Classical Music of North India
The Dhrupad Tradition
Dhrupad style of performing instrumental and vocal music
is the oldest style of North Indian classical music performance.
Dhrupad is an ancient spiritual music art form that was
performed in the temples and the courts during medieval times. A
yoga, this powerful and important musical style is nearly extinct in
the world, only a few Indian musicians bringing it into this
Classical music in India took to the concert halls instead of
the courts and temples and became less connected to its
spiritual roots. During the 18th Century, the Dhrupad style it
was gradually replaced by the lighter kheyal (meaning
imagination) style. Today, many devoted followers of North Indian
classical music consider Dhrupad to be boring, monotonous and
archaic. Nothing could be further from the truth for a listener
able to connect with the essence of this important, ancient art.
difference between Dhrupad and the more modern forms of Indian
classical music is that Dhrupad is very slow and majestic. Its
compositions are made up of four sections instead of the more
modern two, and they are composed of very even note values. In
vocal music, Dhrupad singing is different from the more recent
keyal style of singing in that keyal singing is accompanied
by either the sarangi stringed instrument or the more
modern, and deplorable, harmonium keyboard. In the
Dhurpad style, ragas are performed by either vocalists or
instrumentalists who perform using an older instrument called the vina--a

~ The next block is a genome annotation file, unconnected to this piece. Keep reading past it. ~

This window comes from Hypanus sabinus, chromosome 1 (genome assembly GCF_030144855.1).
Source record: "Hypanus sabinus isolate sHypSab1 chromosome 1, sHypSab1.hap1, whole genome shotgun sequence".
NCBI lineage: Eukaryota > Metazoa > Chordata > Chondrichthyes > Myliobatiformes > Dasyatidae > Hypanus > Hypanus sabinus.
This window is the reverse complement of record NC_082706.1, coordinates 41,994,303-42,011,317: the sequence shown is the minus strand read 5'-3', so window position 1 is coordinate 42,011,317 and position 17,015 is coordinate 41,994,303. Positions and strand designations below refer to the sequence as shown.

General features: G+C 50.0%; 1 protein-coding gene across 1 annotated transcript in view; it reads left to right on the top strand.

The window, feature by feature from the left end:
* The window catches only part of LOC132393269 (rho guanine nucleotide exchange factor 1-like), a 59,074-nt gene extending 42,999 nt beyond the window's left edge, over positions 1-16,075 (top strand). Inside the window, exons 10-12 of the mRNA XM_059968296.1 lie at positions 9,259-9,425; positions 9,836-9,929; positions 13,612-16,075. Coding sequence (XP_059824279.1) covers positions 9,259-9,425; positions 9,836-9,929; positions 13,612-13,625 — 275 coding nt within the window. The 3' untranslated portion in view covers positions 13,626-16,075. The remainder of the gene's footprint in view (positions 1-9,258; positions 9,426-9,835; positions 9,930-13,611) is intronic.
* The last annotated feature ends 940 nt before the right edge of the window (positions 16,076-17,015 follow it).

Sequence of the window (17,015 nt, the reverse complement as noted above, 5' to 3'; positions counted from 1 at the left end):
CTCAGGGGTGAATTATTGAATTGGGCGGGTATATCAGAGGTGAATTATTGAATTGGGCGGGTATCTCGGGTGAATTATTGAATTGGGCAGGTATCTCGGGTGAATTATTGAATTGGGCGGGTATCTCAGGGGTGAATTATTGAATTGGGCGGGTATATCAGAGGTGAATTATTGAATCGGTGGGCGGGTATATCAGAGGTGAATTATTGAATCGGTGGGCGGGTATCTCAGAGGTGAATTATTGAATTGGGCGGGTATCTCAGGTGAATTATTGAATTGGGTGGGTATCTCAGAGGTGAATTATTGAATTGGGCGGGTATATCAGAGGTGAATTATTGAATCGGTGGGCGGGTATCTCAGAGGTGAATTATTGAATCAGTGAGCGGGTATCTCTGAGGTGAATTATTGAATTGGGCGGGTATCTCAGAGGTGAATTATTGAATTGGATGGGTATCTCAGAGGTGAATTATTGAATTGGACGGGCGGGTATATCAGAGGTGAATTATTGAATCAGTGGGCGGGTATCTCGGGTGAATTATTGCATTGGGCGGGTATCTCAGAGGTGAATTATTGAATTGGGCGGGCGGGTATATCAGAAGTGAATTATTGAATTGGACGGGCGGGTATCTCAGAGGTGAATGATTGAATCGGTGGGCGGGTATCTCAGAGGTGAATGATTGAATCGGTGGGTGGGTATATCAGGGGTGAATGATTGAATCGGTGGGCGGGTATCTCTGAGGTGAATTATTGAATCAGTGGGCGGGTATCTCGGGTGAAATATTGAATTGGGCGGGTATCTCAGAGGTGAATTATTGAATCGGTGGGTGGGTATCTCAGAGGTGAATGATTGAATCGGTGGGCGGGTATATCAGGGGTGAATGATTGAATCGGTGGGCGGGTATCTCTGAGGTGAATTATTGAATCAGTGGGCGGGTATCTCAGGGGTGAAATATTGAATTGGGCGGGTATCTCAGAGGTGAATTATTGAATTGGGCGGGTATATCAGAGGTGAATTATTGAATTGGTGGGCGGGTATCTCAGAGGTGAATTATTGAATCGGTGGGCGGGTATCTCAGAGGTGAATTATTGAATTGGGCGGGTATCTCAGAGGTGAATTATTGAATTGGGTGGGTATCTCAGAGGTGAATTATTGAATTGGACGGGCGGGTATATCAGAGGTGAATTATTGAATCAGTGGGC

long stringed instrument that has a gourd on each end. The drum that
accompanies Dhrupad is the pakhawaj, a cousin to the
South Indian miradungam. The pakhawaj is played horizontally
and has a head at each end. It was the precursor of the tabla which
is like a pakhawaj split into to halves and each placed
upright. The styles of keyal and dhrupad are different
also. Dhrupad is more formal and certain liberties, such as
the singing of melodic patterns called taans, are not
allowed in Dhrupad.
we stated, Dhrupad
was replaced in vocal music by a lighter style of music called kheyal,
a beautiful type of music prevalent in the vocal tradition
of the 20th Century. Keyal is usually less stately and majestic
and can be used to express moods a lot lighter than dhrupad,
however it can be very majestic, similarly to dhrupad and some
of the more profound singers of the last century sang keyels in
a manner that was similar to a dhrupad alap. In instrumental
music, a form of playing called alap/gat has replaced dhupad.
The first section of a performance is a performance of what is
called an alap: the slow, solo unveiling of the raga.
After this section, the gat, the musical composition
elaborated by improvisation, is performed. The alap is derived
from dhrupad where the alap serves as the first part of
traditional dhrupad raga performances. Dhrupad lives on in the
instrumental alap, however only a handful of contemporary
instrumental performers learn and base their alap compositions
in the correct principals of dhrupad performance.
Gangubai Hangal on Dhrupad Music
feel that a base of Dhrupad is absolutely essential for
any student of music. It helps the student to have a
complete grasp over the notes and voice culture. I have
had rigorous training in the Dhrupad style, which was a
must for a student of Dhrupad in our time. I remember
learning Dhrupad which did not only improve my sur
gyan, but also helped in perfecting my sense of taal.
I owe a lot of my understanding of music to my basic
training in this form. However, while accepting its
undoubted strengths, I found it limited in that a lot of
liberties which are allowed in khayal, and which I
enjoy, like taans are taboo in the Dhrupad style.
Dhrupad, all in all is a great music tradition which
must be kept alive."